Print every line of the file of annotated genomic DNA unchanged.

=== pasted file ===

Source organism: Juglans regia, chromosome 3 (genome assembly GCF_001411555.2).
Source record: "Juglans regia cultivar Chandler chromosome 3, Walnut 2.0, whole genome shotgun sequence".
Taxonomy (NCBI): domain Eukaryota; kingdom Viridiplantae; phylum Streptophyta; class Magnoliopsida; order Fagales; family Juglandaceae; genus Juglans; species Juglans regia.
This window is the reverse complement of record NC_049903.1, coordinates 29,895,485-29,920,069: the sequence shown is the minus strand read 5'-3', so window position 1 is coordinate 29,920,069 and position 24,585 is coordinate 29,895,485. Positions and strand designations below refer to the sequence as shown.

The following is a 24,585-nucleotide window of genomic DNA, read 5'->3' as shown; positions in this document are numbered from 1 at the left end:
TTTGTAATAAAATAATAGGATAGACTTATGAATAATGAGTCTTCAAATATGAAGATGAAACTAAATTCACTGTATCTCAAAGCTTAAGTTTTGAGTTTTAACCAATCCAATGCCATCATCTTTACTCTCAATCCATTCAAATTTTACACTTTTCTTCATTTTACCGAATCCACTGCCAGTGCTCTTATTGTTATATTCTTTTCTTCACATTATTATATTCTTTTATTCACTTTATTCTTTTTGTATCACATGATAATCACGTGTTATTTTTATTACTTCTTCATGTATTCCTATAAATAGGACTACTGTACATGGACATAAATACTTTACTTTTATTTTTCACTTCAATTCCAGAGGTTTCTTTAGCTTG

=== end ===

Source organism: Juglans regia, chromosome 3 (genome assembly GCF_001411555.2).
Source record: "Juglans regia cultivar Chandler chromosome 3, Walnut 2.0, whole genome shotgun sequence".
Taxonomy (NCBI): domain Eukaryota; kingdom Viridiplantae; phylum Streptophyta; class Magnoliopsida; order Fagales; family Juglandaceae; genus Juglans; species Juglans regia.
This window is the reverse complement of record NC_049903.1, coordinates 29,895,485-29,920,069: the sequence shown is the minus strand read 5'-3', so window position 1 is coordinate 29,920,069 and position 24,585 is coordinate 29,895,485. Positions and strand designations below refer to the sequence as shown.

The following is a 24,585-nucleotide window of genomic DNA, read 5'->3' as shown; positions in this document are numbered from 1 at the left end:
TTTGTAATAAAATAATAGGATAGACTTATGAATAATGAGTCTTCAAATATGAAGATGAAACTAAATTCACTGTATCTCAAAGCTTAAGTTTTGAGTTTTAACCAATCCAATGCCATCATCTTTACTCTCAATCCATTCAAATTTTACACTTTTCTTCATTTTACCGAATCCACTGCCAGTGCTCTTATTGTTATATTCTTTTCTTCACATTATTATATTCTTTTATTCACTTTATTCTTTTTGTATCACATGATAATCACGTGTTATTTTTATTACTTCTTCATGTATTCCTATAAATAGGACTACTGTACATGGACATAAATACTTTACTTTTATTTTTCACTTCAATTCCAGAGGTTTCTTTAGCTTG